Typing Syria is a social experiment and performance piece running in a Whatsapp group through the month of April. Subscribers are not allowed to engage with the characters, and are encouraged to eavesdrop but not act. This voyeuristic relationship echoes the international community’s attitude to the Syrian situation four years on, which can be likened to the screen saver that comes onto the iPhone after 30 seconds of inattention.
Throughout the performance, two old friends, fictional characters named Khalid and Sa’eed, separated by borders and time zones, type onto Whatsapp, trying to connect through limited words and an increasing divergence of daily lives. Just like any other young, unmarried guys, there is light discussion of beers and girls (perhaps in subtle reference to the largely secular nature of urban Syria before the conflict began). However, it becomes evident very quickly that Sa’eed is in Syria and Khalid is pursuing asylum in Holland. There are moments of universal relatable humanity, such as when Sa’eed’s female relatives bake pastries. These vignettes are interrupted by reality—the power goes out and the pastries cannot be cooked.
It’s oddly (and perhaps deliberately) unclear on which “side” of the conflict the characters sit. Khalid is rejected for an asylum visa in Holland. He wonders aloud, “its weird that weve come to this. Now I just wait. Syrians begging other countries for their rights.” Sa’eed tries to connect Khalid with friends in Italy, but refuses to leave Syria because he is in love with a girl whose “brain is a real machine” who used to wear the veil but recently removed it but has a brother who is “2/3 ISIS.”
When Sa’eed types that he wants to secretly live with this woman—a scenario that is implausible for a Syrian context before or after the conflict—the “performance” began to feel like an awareness campaign geared towards a Western audience that should have been titled, “Syrians: They’re Just Like Us.” The reality is that Syrians are diverse in belief and culture, as well as stories of survival, and by trying too hard to demonstrate that the characters are educated, secular, and hip, the artists risk viewers generalizing about an entire population. At a time when many people inside (and even outside) Syria do not even have access to basic food, water, and power, it is dangerous to focus exclusively on two relatively affluent, English-speaking characters. Perhaps this will be un-packed in further texts throughout the month. Nonetheless, the performance does a decent job of weighing the tensions between disconnection and connection, exile and domesticity, while probing the ways that today’s conflicts are mediated by social media.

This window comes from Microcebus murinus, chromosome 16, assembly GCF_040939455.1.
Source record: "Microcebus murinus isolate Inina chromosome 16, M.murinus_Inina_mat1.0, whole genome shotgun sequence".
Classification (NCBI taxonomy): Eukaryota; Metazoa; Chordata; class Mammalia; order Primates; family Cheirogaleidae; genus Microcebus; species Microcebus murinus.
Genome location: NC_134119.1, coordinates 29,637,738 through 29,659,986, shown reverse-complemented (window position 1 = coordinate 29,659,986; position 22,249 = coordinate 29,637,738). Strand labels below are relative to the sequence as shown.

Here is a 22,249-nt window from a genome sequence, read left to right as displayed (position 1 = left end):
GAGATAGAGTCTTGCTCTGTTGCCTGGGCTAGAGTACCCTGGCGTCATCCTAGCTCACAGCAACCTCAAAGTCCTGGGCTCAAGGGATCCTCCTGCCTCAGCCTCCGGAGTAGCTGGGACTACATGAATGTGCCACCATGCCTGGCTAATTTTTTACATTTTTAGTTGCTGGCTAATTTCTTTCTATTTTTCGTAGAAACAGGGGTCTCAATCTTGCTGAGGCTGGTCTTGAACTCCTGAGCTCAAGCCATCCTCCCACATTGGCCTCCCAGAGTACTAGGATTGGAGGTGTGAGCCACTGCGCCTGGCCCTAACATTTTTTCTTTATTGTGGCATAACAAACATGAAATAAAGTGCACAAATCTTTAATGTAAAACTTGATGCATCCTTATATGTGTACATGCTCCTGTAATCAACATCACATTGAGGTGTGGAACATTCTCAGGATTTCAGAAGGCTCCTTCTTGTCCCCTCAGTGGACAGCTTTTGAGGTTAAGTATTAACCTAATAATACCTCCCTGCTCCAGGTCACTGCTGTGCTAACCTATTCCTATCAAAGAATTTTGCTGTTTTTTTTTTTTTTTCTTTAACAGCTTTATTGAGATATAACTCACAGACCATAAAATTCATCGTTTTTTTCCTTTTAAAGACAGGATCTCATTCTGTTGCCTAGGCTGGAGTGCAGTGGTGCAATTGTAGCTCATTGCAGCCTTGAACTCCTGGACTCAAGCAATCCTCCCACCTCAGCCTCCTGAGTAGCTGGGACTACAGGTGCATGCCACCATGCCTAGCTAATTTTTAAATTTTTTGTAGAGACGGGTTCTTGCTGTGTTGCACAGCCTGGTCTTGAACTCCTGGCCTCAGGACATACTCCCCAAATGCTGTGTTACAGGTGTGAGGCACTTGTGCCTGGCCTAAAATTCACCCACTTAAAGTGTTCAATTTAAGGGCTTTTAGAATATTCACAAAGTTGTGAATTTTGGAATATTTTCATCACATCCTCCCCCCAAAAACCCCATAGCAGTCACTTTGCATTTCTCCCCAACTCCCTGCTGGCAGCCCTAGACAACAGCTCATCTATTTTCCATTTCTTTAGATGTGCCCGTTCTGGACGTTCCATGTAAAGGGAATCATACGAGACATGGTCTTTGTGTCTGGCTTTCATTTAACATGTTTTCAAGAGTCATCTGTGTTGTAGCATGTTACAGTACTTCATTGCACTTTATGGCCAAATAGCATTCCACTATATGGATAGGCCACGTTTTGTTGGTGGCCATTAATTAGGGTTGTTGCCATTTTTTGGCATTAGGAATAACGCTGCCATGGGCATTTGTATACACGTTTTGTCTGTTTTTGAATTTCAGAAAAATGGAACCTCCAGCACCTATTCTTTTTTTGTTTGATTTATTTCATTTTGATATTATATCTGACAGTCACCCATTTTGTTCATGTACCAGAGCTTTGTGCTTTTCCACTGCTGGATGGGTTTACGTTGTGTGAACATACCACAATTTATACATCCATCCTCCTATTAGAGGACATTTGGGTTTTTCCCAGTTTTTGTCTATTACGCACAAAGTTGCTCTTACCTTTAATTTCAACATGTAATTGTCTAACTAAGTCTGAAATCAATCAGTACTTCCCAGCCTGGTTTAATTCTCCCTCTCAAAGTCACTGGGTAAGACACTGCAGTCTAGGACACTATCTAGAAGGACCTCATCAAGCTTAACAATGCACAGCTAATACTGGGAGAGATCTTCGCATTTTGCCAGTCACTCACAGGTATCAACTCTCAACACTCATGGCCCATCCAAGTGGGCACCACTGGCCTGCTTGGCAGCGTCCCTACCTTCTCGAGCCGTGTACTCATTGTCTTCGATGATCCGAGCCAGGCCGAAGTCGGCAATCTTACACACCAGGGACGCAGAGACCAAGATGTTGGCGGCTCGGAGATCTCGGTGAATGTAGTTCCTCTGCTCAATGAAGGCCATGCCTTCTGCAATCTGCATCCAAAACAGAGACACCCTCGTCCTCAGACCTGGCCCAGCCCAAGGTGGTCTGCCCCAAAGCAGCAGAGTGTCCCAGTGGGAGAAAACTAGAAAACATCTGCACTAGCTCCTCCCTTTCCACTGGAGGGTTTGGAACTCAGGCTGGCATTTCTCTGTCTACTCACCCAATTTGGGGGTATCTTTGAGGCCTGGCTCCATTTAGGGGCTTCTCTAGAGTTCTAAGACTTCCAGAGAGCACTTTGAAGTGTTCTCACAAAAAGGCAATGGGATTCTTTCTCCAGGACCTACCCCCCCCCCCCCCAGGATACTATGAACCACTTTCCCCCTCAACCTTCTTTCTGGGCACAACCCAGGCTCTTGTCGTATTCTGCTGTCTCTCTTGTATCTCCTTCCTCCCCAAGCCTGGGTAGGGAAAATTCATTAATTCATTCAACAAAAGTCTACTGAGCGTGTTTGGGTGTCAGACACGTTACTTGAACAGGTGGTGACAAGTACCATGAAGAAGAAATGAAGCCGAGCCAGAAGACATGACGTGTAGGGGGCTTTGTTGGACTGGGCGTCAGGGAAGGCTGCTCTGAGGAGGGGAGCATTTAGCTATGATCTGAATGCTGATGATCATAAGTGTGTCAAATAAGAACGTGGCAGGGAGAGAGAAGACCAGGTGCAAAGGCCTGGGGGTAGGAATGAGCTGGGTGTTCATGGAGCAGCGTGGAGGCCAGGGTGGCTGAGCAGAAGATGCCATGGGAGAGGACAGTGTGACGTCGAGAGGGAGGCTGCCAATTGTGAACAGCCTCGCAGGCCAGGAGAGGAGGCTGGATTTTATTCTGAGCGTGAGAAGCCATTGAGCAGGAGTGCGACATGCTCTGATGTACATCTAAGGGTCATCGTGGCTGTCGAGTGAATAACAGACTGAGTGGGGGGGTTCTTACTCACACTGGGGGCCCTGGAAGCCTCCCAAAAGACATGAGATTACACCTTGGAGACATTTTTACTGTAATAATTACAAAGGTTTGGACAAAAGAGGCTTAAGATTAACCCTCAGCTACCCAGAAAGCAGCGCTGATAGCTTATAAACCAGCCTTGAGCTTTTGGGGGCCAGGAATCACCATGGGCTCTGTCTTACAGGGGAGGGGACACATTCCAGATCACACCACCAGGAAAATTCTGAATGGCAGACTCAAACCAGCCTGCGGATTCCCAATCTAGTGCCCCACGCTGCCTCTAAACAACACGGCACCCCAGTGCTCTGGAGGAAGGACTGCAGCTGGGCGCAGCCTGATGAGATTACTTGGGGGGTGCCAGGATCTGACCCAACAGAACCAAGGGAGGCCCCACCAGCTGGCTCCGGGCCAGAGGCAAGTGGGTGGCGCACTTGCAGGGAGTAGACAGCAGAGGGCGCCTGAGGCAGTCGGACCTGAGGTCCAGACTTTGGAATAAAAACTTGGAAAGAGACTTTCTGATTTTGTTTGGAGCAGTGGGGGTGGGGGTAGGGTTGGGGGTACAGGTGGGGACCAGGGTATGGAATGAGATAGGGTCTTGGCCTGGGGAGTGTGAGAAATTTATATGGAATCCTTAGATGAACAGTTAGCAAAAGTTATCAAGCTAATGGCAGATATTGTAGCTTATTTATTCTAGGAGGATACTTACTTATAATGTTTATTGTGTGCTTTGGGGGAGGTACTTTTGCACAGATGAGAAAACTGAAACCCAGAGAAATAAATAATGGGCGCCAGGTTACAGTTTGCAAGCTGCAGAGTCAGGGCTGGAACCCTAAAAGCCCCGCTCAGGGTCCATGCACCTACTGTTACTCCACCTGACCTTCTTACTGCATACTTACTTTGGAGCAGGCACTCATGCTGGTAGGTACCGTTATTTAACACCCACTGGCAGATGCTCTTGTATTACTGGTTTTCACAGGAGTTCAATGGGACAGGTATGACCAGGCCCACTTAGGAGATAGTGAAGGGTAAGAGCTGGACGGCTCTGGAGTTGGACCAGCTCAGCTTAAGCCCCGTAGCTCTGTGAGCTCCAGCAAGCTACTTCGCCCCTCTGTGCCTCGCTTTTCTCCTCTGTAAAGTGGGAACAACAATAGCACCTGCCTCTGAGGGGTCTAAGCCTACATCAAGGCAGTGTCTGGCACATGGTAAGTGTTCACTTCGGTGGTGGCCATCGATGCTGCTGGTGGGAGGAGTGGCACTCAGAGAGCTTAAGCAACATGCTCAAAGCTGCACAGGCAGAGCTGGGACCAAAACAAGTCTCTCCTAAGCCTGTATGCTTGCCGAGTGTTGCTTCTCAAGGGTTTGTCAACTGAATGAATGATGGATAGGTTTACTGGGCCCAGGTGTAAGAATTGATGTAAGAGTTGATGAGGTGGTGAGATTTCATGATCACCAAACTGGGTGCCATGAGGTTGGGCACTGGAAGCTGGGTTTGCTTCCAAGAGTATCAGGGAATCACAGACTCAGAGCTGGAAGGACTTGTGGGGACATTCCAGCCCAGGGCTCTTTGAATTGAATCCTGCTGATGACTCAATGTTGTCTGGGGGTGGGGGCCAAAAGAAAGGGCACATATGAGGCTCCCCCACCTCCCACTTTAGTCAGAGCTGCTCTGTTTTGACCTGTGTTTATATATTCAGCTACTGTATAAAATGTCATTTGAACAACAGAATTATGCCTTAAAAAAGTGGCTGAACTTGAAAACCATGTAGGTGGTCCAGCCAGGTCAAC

It is unclear why the artist or artists’ names associated with Typing Syria have not been mentioned, although a press release did mention support from NYU Abu Dhabi, and as the characters’ numbers are a +971 country code, it seems the project originates in the United Arab Emirates. Unless screenshots go viral later this month, it is doubtful that this performance will change the international community’s lack of response to the situation in Syria in any significant way. Will we all continue to look on with passive interest before scrolling through our social media feeds?
(All images: screenshots from Typing Syria)